Tuesday, May 21, 2013
By MATT HONGOLTZ-HETLING Morning Sentinel
WATERVILLE - Scott Kinney, 43, who has been logging the Maine woods since he was a teenager, remembers a particularly rough day after the ice storm of '98.
Scott Kinney cuts limbs from trees with a harvester in a select-cut operation in Sidney.
Michael G. Seamans/Morning Sentinel
That day, he was almost seriously injured several times by broken treetops, supported only by unstable tangles of limbs and poised to fall on any logger who was not quick enough to get out of the way.
That day of dodging the treetops, called "widowmakers" in the logging industry, convinced Kinney that he and his brother Kevin had to find a better way to work the woods.
Kinney had already suffered a significant injury while operating a chainsaw three years earlier, when a moment of lost focus on a rainy day allowed a beech limb to spring up into his face, leaving a cut that required 34 stitches.
"If we're going to live very long in this industry, we need to go mechanized," he remembers saying to his brother Kevin, 45, who also logs with him.
Today, the Kinney brothers are one of the few logging operations in the area that use "cut-to-length" equipment, a method of processing the tree that is not only safer for loggers, but more environmentally friendly.
When a tree is felled by a cut-to-length harvester, it never touches the ground, said John Williams, president of the Maine Pulp and Paper Association.
Instead, the harvester grips the tree with a claw while it is cut. Then it lifts the tree straight up and processes it right there at the stump, shearing it of its limbs and cutting it to length before loading it directly onto a trailer.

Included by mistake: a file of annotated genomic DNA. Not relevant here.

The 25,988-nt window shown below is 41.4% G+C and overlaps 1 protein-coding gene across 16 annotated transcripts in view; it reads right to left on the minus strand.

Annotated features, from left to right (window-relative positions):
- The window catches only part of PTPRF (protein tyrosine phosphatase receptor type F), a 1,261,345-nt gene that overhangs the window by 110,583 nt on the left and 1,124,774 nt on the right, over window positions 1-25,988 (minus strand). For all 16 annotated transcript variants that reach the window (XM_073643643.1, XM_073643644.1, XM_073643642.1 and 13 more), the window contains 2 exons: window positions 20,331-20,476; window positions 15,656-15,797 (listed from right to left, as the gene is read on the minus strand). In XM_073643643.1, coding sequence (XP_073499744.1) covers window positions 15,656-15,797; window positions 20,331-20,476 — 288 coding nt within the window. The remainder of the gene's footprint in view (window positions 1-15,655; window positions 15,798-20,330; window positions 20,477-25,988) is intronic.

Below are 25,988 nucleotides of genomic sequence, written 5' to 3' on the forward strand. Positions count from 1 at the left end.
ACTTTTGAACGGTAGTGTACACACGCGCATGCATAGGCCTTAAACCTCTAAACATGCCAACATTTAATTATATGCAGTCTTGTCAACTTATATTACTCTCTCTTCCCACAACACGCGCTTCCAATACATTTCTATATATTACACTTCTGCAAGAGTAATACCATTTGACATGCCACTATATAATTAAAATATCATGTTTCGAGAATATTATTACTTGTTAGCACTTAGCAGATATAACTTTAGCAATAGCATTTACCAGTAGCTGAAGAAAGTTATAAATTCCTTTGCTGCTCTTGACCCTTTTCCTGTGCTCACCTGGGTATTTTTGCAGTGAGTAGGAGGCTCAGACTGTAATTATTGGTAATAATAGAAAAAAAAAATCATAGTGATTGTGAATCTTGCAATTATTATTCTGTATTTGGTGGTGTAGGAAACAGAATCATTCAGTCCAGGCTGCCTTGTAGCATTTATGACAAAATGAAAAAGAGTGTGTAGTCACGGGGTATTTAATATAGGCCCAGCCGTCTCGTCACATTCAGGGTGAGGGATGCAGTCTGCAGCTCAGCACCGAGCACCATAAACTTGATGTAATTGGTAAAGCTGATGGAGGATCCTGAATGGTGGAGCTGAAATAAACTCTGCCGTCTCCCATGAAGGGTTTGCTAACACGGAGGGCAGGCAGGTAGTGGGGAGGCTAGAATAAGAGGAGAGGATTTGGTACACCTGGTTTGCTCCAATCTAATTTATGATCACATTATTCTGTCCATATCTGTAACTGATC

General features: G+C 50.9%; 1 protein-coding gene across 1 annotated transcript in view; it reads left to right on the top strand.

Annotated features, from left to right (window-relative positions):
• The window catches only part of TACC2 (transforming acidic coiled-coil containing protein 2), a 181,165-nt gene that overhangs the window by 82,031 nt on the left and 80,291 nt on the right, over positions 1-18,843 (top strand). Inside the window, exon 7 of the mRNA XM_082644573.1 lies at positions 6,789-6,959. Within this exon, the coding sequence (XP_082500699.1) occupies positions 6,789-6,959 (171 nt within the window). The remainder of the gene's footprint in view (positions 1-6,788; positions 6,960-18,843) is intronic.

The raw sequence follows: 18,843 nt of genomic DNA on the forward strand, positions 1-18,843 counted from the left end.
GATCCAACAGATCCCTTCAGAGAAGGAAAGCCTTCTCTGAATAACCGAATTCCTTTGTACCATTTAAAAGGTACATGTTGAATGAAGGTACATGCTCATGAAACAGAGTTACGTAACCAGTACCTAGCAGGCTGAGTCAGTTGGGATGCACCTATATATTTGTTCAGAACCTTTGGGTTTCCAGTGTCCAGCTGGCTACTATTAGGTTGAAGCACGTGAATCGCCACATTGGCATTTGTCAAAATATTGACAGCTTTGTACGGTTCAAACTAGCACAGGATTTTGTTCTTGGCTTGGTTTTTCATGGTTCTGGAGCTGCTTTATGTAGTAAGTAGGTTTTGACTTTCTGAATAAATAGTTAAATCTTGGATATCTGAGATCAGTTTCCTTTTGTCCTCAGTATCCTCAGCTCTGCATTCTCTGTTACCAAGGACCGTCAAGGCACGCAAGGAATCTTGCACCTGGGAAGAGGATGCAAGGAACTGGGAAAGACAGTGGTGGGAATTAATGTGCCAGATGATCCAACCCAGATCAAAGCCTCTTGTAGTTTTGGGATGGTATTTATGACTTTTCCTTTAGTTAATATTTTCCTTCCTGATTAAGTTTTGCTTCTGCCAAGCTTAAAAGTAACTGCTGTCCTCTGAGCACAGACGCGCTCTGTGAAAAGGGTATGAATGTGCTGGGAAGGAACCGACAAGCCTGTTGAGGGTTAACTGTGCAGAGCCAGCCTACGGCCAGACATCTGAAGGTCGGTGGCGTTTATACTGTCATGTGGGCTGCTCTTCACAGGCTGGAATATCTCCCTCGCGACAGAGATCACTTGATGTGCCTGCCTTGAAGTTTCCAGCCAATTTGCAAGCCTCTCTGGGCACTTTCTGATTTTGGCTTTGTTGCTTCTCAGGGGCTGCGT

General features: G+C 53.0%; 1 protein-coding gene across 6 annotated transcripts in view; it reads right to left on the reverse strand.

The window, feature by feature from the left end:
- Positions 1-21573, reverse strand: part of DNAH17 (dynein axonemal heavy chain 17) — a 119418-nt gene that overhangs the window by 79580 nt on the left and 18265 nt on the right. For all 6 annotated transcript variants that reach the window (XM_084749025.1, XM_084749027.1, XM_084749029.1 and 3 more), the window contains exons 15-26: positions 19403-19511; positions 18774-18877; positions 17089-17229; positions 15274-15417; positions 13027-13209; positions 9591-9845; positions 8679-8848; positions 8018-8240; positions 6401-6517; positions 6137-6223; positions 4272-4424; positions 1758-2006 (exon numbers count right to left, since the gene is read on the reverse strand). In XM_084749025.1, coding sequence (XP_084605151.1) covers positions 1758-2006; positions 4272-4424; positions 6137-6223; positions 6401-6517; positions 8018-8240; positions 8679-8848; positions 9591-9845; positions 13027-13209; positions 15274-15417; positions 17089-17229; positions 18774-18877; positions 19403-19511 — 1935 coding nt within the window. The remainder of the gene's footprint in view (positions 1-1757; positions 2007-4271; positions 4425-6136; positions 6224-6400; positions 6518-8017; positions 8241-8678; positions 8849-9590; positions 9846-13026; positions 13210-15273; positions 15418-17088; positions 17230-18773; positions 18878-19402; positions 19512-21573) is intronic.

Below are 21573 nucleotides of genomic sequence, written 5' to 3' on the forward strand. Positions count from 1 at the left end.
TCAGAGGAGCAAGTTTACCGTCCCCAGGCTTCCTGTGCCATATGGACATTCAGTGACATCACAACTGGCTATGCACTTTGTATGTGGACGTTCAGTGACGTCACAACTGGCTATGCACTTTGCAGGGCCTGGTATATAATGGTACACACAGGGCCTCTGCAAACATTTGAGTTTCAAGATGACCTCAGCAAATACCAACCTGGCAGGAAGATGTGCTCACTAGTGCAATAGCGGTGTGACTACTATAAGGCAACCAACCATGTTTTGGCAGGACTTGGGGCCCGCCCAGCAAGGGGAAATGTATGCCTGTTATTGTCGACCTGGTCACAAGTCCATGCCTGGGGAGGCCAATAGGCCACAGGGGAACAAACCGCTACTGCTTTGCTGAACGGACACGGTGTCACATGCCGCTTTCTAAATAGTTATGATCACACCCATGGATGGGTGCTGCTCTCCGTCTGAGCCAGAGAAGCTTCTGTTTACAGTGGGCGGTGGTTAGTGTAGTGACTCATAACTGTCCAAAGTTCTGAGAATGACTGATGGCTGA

"It's much safer," Williams said. "You're not out there with just a chainsaw and a hard hat. You're in the cab of the harvester."
The process is also significantly easier on the environment, Williams said.
Because trees aren't falling, there's less of a need to clear out nearby trees, which allows the logger to be more selective about which trees are actually cut down.
The harvester is also able to work quickly and easily with the tops of the trees, which can be placed on the ground to create a road that softens the impact of the equipment on the ground below.
The Kinneys are currently working a 20-acre woodlot behind the home of Michael Donihue, an economics professor at Colby College.
Donihue said that he and his wife saw the Kinneys working on another property and were impressed with their philosophy of woodlot management.
After asking around, he heard that the Kinneys "have a good reputation for working in environmentally sensitive areas in the Belgrade Lakes watershed," Donihue said.
Donihue, who has been involved in Colby's efforts to study the watershed, said cut-to-length forestry "appeals to us because it's a sustainable method of harvesting a woodlot that puts a priority on erosion control, wildlife habitat, regeneration, and mitigating environmental damage."
Williams said most cut-to-length logging operations are carried out in the northern and western parts of the state, where larger tracts of land support the high cost of the equipment. In central Maine, he said, there are fewer operators, who tend to be in high demand from those who like the environmental advantages.
The appeal of Kinney's operation has allowed him to consider the long-term impact of taking on a new customer. He said he likes to have a conversation with the landowner in the beginning to make sure that the job can be done in a way that makes sense for both of them.
"We try to meet the landowner's objectives, the economics of logging and sound forestry practices," he said. In the end, he wants to "meet the landowner's goals and leave the land in a way that's aesthetically pleasing."
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